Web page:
City Lien Ensures Affordability of Robert E. Lee Apartments

Print Share on LinkedIn Comments More
The Robert E. Lee Apartments at 111 West Travis Street in downtown San Antonio. Photo by Scott Ball.

The Robert E. Lee Apartments at 111 West Travis Street in downtown San Antonio. Photo by Scott Ball.

Connecticut-based development firm JHM Group recently started the process of applying for state incentives to renovate the 72-unit Robert E. Lee Apartments at 111 W. Travis St.

The City of San Antonio has had a lien on the building since 1995, according to Assistant City Manager Lori Houston. The building owner, RELEE Partners, failed to pay back a 20-year term loan, but instead of collecting on the potential sale of the building, the City will absolve the $300,000 loan to make sure the building remains a low-income housing option.

“The City is willing to forgive the loan, provided money goes back into the investment, but it won’t happen until (RELEE Partners) show they have the financing to rehab the building,” Houston said in a recent phone interview. “It’s an affordable housing project and they are planning on bringing in a first-floor tenant. Once they have an architectural rendering, then the City will move forward with the agreement.”

To satisfy the City’s terms of the loan forgiveness, Houston said the owner must apply for and utilize tax credits, such as the state’s 4% low-income housing credit, to renovate the apartments and maintain them as workforce housing.

“The same partners have owned the building for years. It will be like a major home improvement project,” she said. “We don’t want to displace any affordable housing in downtown.”

City Council’s Housing Committee approved the application for tax credits by RELEE Preservation Associates, a company formed in mid-June by JHM Group President John McClutchy and Principal Todd McClutchy.

“We had worked through a number of different scenarios for the building, and we decided to renovate it and create and enhance the street-level space for the property,” Todd said in a phone interview. “A big part of our business, especially with these older buildings, is to not displace current residents. We will try to do as much of the renovations as possible with residents still living there and then we will find off-site housing as needed. Those people will then have the ability to come back.”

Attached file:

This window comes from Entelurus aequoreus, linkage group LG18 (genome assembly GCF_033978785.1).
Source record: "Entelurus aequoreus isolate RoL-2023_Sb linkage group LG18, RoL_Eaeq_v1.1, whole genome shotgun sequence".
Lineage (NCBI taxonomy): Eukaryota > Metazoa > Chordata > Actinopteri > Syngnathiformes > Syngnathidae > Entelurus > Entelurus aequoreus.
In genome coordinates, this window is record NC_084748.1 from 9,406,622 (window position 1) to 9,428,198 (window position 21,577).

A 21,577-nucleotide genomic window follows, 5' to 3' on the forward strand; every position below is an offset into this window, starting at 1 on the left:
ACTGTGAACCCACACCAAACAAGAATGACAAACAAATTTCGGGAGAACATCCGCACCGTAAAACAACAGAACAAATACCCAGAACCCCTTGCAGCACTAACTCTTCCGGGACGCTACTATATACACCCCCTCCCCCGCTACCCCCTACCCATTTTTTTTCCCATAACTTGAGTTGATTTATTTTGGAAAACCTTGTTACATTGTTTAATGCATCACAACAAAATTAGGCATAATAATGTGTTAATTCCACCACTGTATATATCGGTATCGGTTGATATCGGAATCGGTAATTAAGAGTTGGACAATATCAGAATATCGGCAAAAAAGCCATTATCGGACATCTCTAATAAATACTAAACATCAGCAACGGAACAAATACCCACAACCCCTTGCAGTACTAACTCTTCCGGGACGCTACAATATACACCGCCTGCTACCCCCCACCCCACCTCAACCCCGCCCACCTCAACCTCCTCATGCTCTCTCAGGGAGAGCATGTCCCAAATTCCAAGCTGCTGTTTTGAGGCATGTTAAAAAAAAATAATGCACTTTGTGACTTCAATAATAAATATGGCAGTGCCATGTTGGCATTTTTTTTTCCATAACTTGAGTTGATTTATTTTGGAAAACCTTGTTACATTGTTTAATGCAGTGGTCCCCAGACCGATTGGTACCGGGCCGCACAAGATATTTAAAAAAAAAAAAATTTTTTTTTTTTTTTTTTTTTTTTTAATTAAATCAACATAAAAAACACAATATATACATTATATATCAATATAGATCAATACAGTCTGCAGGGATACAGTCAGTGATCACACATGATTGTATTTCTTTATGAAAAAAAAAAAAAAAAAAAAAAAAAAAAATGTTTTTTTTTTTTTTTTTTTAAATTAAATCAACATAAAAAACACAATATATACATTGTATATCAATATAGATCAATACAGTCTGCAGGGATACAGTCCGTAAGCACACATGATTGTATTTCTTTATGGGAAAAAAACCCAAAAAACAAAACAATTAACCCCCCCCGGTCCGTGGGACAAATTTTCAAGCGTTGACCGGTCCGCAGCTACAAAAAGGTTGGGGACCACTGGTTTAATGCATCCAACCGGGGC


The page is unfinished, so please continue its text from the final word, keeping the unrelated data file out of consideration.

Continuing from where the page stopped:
Todd listed several potential renovation projects including new mechanical equipment, cabinetry, carpeting, fresh paint, low-flow faucets, and energy efficient features.

The interior lobby of the Robert E. Lee Apartments. Photo by Scott Ball.

The lobby of the Robert E. Lee Apartments. Photo by Scott Ball.

The 10-story apartment building was built in 1922 as a hotel. Its iconic neon sign served as an indicator to passers-by that it was one of the first buildings in San Antonio with air conditioning. The hotel closed its doors in the 1970s and was renovated for use as apartments in the ’90s.

Michael Guarino, chair of the Historic and Design Review Commission (HDRC), said in a recent phone interview that buildings such as the Robert E. Lee and the Maverick Building are going to form the core of updated workforce housing options downtown. The Maverick Building was purchased in December 2014 by AREA Real Estate and Lake|Flato Architects principals David Adelman and David Lake, respectively, and is expected to be finished this fall.

“The (Robert E. Lee building) is still in fairly good shape. In the earlier work that was done with it in the 1990s, nothing really bad was done to the exterior of it. I think it’s really ripe for this kind of renovation,” Guarino said. “The idea is to maintain the apartments at their current size, which is a good idea because that should keep them within the realm of affordability.”

Guarino said that he is excited about the prospect of a first-floor tenant – one he hopes is a restaurant or a food store, due to the increasing number of office workers in the area. This population is likely to increase in the near future, Guarino said, with the opening of the new Frost Tower slated for 2018 or 2019, and the transfer of city employees from the Municipal Plaza building to the current Frost Tower building.